• The cost-effectiveness of the project is deemed Highly Satisfactory (HS) with the inclusion of UNV officers in project implementation which enhanced project’s efficiency and facilitated its work at minimal cost. It helped the PMU to establish crucial cooperation with different projects and their stakeholders like FAO, the World Bank, and the EU. Furthermore, the selection of qualified national consultants and firms helped the PMU to achieve many results with limited allocations as only one international consultant was involved.
  • The M&E of the project was undertaking according to UNDP and GEF procedures and it is rated as Satisfactory (S) while reporting following UNDP/GEF guidelines as undertaken and supported by the project was deemed Moderately Satisfactory (MS).
  • Identification and management of risks and logs are rated as Moderately satisfactory (MS) as throughout project implementation the most critical risks were not always identified nor were appropriate risk ratings and management responses identified and formulated.
  • The capacity of the project to build needed partnerships to tap on additional resources during the project’s implementation phase is rated as Highly Satisfactory (HS).
  • The project involvement of men and women equally into project activities. Gender mainstreaming is therefore rated as highly satisfactory (HS).

Tag: Partnership Efficiency Gender Mainstreaming Human and Financial resources Monitoring and Evaluation Operational Efficiency Project and Programme management Risk Management

22.

3.4.4 Country Ownership

As stated in the Project Document “Sri Lanka is fully committed to meeting its obligations under the Rio Conventions. It is eligible to receive technical assistance from UNDP and thus is eligible for support under the Global Environment Facility. Sri Lanka ratified the key UN Conventions on Biological Diversity (CBD) on 23 March 1993, Climate Change (UNFCCC) on 21 March 1994, and the UN Convention to Combat Desertification (CCD) on 9 December 1998.”25 The country also ratified other important protocols under the Rio Conventions in later years, namely: The Cartagena Protocol, The Nagoya-Kuala Lumpur Supplementary Protocol, and The Kyoto Protocol. Further, Sri Lanka is a GEF eligible country. It obtained a UNDP-GEF grant to conduct its National Capacity Self-Assessment (NCSA), which started in 2005 and was concluded in 2006. The country ownership was evident during the Project formulation stage; however, it was further reiterated during project implementation and that is evident in the strong interest and participation of senior government officials in PBs. Concerned technical officers attended all Project’s events and benefited from the capacity development and public awareness components. Furthermore, the GovSL had appointed the Additional Secretary of the MDM as the NPD while the PB was chaired by the Secretary of the MDM. All Projects deliverables were shared with the TWG and got approved by authorized stakeholders presented in the PB. The project is considered very strategic as its implementation coincided with the issuance of the Right to Information Act. As a result of the Act, there has been a great national momentum to generate needed data, make the datasets available for decision-making processes, and use them to comply with global commitment in relation to Rio Conventions, SFDRR, and SDGs. The Project is already linked to two national initiatives on data management: The National Spatial Data Infrastructure and the SDG trackers.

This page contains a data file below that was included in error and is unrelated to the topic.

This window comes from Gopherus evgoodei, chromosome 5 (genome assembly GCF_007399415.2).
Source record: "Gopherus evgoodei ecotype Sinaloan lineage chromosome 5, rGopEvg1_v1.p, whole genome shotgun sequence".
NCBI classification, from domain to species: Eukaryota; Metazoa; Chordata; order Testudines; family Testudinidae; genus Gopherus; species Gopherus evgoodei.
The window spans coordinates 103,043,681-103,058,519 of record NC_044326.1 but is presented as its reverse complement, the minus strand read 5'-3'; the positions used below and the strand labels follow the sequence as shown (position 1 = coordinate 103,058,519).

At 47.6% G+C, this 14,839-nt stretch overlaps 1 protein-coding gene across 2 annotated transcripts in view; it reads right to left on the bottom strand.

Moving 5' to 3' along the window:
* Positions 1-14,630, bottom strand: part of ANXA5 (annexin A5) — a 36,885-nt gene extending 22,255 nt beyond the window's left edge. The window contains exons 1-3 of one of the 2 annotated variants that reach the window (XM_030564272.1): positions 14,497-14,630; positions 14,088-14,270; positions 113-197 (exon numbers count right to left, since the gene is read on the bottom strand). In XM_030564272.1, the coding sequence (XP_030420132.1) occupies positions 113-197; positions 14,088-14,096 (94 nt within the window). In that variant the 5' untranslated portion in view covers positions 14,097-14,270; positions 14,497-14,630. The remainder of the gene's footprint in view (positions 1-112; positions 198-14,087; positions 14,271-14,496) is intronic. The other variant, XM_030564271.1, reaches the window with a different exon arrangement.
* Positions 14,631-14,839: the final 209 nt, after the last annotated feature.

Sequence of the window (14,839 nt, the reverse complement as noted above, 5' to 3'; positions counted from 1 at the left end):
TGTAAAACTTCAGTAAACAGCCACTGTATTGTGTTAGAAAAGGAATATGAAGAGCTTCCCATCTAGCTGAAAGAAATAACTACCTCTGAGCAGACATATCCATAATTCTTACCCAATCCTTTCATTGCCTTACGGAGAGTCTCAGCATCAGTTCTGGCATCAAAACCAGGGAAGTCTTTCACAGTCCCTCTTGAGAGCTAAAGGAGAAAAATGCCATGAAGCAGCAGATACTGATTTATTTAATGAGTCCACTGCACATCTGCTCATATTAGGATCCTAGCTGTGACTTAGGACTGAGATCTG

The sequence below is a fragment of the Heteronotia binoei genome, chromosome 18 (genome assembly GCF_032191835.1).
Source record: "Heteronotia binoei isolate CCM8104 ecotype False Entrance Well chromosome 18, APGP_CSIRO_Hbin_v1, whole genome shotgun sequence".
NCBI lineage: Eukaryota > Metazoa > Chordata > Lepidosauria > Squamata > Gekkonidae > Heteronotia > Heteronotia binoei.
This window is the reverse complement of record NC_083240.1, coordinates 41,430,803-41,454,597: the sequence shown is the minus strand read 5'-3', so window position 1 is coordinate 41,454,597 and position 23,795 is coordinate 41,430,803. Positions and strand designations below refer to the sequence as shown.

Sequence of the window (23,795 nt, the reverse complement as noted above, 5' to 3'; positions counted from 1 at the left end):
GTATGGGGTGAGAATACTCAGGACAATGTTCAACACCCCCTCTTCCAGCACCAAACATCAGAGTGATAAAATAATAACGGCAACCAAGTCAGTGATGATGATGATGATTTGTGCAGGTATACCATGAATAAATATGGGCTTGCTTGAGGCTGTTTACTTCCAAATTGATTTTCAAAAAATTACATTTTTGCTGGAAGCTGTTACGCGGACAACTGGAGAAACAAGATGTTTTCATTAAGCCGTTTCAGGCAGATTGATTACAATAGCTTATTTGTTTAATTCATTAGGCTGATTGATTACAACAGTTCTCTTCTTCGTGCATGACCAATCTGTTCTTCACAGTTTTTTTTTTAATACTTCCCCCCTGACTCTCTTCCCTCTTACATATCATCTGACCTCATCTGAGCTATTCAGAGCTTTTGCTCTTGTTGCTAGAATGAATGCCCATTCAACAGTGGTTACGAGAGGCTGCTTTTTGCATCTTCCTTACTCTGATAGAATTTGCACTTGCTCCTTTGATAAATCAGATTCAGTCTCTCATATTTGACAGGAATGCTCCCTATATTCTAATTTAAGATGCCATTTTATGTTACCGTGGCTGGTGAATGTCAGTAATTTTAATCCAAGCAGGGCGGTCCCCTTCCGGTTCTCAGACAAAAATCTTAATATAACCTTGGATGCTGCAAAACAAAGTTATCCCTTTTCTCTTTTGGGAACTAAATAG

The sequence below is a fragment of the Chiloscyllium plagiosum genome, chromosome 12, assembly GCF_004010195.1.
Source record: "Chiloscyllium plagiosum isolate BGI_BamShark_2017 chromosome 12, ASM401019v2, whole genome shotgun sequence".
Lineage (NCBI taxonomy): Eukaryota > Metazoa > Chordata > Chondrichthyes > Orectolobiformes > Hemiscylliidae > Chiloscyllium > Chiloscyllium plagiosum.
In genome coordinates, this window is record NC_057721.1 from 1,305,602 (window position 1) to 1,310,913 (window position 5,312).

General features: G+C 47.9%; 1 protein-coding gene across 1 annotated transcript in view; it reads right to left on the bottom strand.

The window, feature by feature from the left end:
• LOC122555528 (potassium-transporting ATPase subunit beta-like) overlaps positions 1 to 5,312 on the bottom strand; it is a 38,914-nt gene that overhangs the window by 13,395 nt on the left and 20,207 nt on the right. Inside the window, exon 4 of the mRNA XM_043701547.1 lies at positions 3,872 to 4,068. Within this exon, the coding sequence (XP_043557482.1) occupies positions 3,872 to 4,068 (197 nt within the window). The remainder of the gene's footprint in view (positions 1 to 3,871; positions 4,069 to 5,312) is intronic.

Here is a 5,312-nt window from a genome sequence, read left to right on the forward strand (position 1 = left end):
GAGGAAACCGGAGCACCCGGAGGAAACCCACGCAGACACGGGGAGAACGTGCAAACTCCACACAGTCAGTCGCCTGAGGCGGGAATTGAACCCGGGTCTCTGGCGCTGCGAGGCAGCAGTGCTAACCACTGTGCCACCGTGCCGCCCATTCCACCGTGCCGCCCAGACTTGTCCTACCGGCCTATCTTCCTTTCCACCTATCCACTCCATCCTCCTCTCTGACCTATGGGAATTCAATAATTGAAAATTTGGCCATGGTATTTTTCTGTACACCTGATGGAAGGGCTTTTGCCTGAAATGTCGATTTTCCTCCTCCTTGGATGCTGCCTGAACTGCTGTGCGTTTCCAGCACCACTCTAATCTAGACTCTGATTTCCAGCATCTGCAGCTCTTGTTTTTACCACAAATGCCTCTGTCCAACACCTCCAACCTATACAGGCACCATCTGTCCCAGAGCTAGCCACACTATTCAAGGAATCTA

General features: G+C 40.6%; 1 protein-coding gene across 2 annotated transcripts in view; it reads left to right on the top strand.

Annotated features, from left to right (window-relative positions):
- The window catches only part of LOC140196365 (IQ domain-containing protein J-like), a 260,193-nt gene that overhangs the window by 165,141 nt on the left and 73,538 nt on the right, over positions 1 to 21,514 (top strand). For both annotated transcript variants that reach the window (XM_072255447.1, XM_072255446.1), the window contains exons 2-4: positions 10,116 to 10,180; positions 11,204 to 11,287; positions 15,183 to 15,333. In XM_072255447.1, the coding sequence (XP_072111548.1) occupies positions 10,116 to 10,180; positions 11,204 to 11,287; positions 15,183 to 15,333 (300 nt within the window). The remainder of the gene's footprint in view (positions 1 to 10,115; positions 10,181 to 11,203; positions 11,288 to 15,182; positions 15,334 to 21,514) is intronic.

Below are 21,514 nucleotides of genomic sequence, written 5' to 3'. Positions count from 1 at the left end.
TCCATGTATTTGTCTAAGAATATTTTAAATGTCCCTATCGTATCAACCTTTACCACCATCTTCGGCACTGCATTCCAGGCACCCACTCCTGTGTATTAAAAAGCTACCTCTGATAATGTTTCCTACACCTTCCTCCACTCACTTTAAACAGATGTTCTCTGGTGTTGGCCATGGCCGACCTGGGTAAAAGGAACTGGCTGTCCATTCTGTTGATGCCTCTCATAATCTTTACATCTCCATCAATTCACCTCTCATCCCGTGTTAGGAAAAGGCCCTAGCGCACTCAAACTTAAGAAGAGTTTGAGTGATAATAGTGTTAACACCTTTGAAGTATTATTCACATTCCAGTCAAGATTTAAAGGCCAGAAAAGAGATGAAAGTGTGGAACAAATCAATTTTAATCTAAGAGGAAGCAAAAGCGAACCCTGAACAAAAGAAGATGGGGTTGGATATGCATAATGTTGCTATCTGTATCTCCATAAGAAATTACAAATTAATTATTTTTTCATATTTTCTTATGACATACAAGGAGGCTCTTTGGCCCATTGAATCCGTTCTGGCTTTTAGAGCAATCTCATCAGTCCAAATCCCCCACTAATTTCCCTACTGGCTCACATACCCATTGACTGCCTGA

Tag: Climate Change Adaptation Biodiversity Ownership Country Government Awareness raising Institutional Strengthening SDG monitoring and reporting

23.

3.4.5 Mainstreaming

It was evident to the TE consultant that the Project addresses UNDP priorities of developing the Government’s capacity to comply with the Rio Conventions implementation, national obligations, and global commitments. The Project was able to positively mainstream several UNDP priorities. Specifically:

  • The DDDP is a unique and user-friendly tool linked to a mobile application that would help stakeholders in collecting data and sharing the MDM. These tools have been developed and endorsed and would help in enhancing data sharing necessary for Rio Conventions implementation.
  • The Project managed to develop the capacity of a high number of government officials, technical staff, and stakeholders in relation to data collection and management. This is one of the key priorities for UNDP in Sri Lanka.
  • The Project objective is in line with the new UNDP Country Programme 2018-20122 as access to data is considered one of the focus areas for UNDP CO in Sri Lanka. The CO in its new restructuring exercise established a new position called: Supporting data and evidence-based for SD portfolio.
  • The project design has not included a gender analysis and does not specifically focus on gender-related impacts. But the project has identified collecting gender disaggregated data to improve the data policy.